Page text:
I agree with him. It's creepy stuff. My small act of quiet resistance is to have an all-white friends list on FB.

Geoff Matthews said...

I'm pretty sure that Flaming Pole has at least some Mexicans attending.

http://www.flamingpole.com/

Anonymous said...

What's your source for saying that criminals shut down the summer of love in Haight Asbury?

I've never heard this before, although it sounds completely plausible.

Anonymous said...

BTW, Grateful Dead concerts were almost completely white. The music was much too cerebral for the riff raff. Lots of middle class beer hippies. Another whitetopia. White kids safely living dangerously.

stari_momak said...

In other news, African-Americans still boycotting L L Bean.

ironrailsironweights said...

Juke Mackey of Oregon, whose ancestry is Norwegian and African American, has been coming to Burning Man for 11 years and brought his 12-year-old daughter Sofi this year

I can't even begin to imagine why anyone would bring a child to Burning Man. "Daddy, why is everyone using drugs and why aren't they wearing any clothes?"

Peter

Jacob Roberson said...

Colored greens are just kale, bred for more heat tolerance. Poor white people only eat 'em in The South, poor black people everywhere, hence Colored Greens.

jaded said...

I like my Whitopia's anchored in a culture and place. Huge, drafty castles feature in mine; I'm pretty sure I'm not the only one. What gives with the liberal arts grad students hanging out in the desert?

Polynices said...

And these self-same dirty hippies all vote democrat and support the insane "diversity" policies that oppress the rest of us. But actually applying that stuff to their little hippy party? Nah. Sooo not surprised.

[really sorry if this double posts, blogger acted goofy when I tried logging in]

Anonymous said...

Sailer, I hope you continue writing up this subtopic. The OWS/Burner comparisons were percolating earlier in the month but your econ/poli-sci bit of analysis was a treat (as well as the observation that Manhattan is now safe enough for this to be possible). As someone who used to hear from my mother about her trek over to Altamont 42 years ago, the Forrest Gumpification of recent U.S. history has always bugged me and I must've seen dozens of Time-Life retrospectives without even the tiniest dose of reality. This 1968 pastiche that gets staged every year on every college campus (minus the tear gas, police dogs, and bad teeth) seems as if it's never going to finish its run, after 4 decades. Who ever really thought it was a good idea to subordinate American culture to Woodstocky schmaltz?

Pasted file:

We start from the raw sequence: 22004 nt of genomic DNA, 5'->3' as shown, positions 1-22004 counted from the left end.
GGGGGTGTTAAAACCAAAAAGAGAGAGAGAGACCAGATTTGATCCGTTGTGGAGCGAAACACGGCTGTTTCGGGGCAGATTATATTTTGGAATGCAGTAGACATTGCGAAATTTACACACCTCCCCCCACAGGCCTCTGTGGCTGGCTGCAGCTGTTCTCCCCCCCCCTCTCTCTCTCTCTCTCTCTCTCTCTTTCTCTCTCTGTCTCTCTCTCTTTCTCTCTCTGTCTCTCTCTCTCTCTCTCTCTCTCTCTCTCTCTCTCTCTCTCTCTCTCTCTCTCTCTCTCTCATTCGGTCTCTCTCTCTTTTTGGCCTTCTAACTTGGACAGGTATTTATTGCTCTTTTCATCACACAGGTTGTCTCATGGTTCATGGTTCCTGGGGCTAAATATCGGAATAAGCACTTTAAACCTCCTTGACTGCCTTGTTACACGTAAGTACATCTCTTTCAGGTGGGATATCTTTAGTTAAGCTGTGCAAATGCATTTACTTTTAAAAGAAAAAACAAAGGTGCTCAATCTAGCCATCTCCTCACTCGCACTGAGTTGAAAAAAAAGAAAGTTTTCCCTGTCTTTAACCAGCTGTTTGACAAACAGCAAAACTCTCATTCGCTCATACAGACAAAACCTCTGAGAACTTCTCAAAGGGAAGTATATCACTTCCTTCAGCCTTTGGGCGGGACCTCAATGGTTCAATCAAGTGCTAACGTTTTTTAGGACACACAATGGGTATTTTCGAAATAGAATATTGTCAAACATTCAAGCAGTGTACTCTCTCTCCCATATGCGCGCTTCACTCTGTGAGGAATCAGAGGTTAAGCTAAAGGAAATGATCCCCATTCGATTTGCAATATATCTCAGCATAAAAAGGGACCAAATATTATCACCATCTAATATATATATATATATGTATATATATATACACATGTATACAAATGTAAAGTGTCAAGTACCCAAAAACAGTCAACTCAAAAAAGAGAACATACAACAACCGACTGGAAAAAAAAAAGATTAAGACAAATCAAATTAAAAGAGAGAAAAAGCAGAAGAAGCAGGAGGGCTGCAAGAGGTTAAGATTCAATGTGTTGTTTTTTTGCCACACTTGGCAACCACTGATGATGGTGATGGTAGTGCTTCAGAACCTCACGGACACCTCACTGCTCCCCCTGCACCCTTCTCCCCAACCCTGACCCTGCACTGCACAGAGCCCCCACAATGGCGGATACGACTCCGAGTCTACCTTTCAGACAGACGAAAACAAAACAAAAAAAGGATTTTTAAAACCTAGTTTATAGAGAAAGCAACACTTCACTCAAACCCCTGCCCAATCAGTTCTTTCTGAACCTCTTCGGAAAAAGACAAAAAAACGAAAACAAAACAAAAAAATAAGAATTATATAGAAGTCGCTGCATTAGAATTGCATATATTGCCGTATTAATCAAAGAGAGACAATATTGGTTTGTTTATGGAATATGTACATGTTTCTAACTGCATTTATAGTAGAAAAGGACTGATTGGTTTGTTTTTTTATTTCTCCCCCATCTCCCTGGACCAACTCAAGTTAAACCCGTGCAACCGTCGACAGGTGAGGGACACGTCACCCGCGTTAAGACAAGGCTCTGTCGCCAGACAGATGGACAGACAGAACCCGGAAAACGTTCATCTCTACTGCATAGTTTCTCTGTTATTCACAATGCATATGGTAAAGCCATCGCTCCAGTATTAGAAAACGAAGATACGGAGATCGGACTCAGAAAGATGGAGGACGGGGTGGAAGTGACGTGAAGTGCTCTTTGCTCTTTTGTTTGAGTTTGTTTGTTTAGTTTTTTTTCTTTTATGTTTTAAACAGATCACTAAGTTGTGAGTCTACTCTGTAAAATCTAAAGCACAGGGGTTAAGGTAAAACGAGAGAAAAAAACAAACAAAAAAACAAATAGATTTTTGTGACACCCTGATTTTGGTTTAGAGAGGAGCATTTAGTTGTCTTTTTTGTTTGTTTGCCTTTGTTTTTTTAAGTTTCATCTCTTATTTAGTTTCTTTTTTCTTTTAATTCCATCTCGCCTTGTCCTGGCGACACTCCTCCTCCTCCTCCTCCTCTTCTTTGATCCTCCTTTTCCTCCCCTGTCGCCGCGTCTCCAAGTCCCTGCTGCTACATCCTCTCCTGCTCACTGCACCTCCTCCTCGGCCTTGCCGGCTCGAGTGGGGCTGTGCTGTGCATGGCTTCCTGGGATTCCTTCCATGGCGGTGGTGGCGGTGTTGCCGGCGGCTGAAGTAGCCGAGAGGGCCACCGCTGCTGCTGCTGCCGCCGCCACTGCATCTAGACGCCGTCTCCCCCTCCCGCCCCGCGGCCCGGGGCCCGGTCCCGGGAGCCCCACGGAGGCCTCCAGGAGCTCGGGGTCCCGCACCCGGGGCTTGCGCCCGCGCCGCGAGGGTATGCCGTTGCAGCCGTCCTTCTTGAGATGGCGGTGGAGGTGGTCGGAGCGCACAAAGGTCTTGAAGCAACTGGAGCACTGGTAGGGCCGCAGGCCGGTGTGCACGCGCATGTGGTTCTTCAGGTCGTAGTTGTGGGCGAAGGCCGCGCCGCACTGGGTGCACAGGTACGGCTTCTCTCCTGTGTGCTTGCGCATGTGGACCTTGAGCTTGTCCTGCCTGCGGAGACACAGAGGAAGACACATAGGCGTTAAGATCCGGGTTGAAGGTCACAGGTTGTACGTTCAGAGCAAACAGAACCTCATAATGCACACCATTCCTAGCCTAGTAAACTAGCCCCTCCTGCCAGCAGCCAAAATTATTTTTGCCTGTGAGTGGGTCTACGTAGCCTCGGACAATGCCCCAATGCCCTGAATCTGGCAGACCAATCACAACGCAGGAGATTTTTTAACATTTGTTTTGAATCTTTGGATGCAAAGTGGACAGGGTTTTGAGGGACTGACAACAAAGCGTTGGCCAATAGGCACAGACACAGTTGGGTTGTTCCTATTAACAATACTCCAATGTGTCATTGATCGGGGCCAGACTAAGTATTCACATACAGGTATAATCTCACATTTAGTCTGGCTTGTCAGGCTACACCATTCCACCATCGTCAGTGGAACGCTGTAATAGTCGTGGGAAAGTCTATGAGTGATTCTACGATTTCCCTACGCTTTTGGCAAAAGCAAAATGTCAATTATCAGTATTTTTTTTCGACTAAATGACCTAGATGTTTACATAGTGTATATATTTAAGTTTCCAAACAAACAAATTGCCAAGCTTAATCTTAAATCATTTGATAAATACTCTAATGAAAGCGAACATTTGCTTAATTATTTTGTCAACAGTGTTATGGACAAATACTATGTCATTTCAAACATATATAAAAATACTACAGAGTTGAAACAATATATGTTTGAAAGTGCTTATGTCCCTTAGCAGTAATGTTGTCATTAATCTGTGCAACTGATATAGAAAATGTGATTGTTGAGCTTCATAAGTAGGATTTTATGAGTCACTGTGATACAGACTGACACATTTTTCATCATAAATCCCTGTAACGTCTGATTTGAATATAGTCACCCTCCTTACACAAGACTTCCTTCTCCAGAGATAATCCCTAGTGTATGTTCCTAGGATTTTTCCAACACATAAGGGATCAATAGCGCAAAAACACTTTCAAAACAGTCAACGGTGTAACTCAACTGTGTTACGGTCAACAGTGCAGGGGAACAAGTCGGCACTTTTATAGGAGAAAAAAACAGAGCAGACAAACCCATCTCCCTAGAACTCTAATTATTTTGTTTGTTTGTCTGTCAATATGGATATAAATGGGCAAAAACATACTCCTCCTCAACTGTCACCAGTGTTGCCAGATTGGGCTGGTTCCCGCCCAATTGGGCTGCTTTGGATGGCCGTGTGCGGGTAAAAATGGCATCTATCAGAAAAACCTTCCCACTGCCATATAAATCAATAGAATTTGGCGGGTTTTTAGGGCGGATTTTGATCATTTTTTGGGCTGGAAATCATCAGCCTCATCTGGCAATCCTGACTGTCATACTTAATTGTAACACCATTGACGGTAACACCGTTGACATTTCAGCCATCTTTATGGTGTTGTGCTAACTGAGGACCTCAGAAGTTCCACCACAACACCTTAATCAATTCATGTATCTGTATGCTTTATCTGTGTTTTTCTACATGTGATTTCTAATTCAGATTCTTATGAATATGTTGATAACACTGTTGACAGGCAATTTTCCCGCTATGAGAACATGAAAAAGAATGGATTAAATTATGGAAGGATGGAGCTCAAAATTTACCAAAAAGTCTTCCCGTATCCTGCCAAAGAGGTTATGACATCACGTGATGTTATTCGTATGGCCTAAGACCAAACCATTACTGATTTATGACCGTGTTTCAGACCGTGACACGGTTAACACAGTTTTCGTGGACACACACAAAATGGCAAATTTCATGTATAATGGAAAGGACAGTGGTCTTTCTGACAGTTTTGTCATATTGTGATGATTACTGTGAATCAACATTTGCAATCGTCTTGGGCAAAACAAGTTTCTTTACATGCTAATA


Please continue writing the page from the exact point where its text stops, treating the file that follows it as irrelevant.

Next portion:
Anonymous said...

anon 4:01--try the coffee table book "Hippie" that came out in 2004. Christopher Hitchens had reviewed it in the Sunday New York Times, thus drawing a sniffy reply from Tom Hayden

Kylie said...

"I like my Whitopia's anchored in a culture and place. Huge, drafty castles feature in mine; I'm pretty sure I'm not the only one."

You're not. It's part of why Nosferatu is a favorite of mine. You just can't beat Orava Castle (Orlok's castle in the film) for atmosphere.

Anonymous said...

I just can't help thinking of the numerous Whitopias in Europe: many of them actually medieval (Spain & the Czech Rep), some Georgian (some of the UK). I wonder if there's a difference in utopian visions between Europe with all it's architecture rooted firmly in history and America that only has a smattering of mission style and some art deco to show for centuries of settlement. While we can embrace a disposable Burning Man utopia, I can't help but think Europeans would prefer incorporating their palaces, castles and cityscapes harking back to earlier eras.

Anonymous said...

"Moldbug once wrote about the diversity-imperative being a mandate to plant neo-Stasi eyes and ears into any white grouping, lest whites speak too freely."

Pretty much. I remember that my college Western Civ class (yes, we were still required to take that) had 2 Muslims and a black guy in it (several East Asians too, but they don't figure much WRT pre-1500Western Civ). They never participated much in class, but I can remember thinking that when the subjects of Islam or slavery came up that many students were probably reluctant to voice full-throated support of the West for fear of offending them.

Anonymous said...

@stari_momak "while we'd like african americans to get their rucksacks and snowshoe gear from us"

:)

Harry Baldwin said...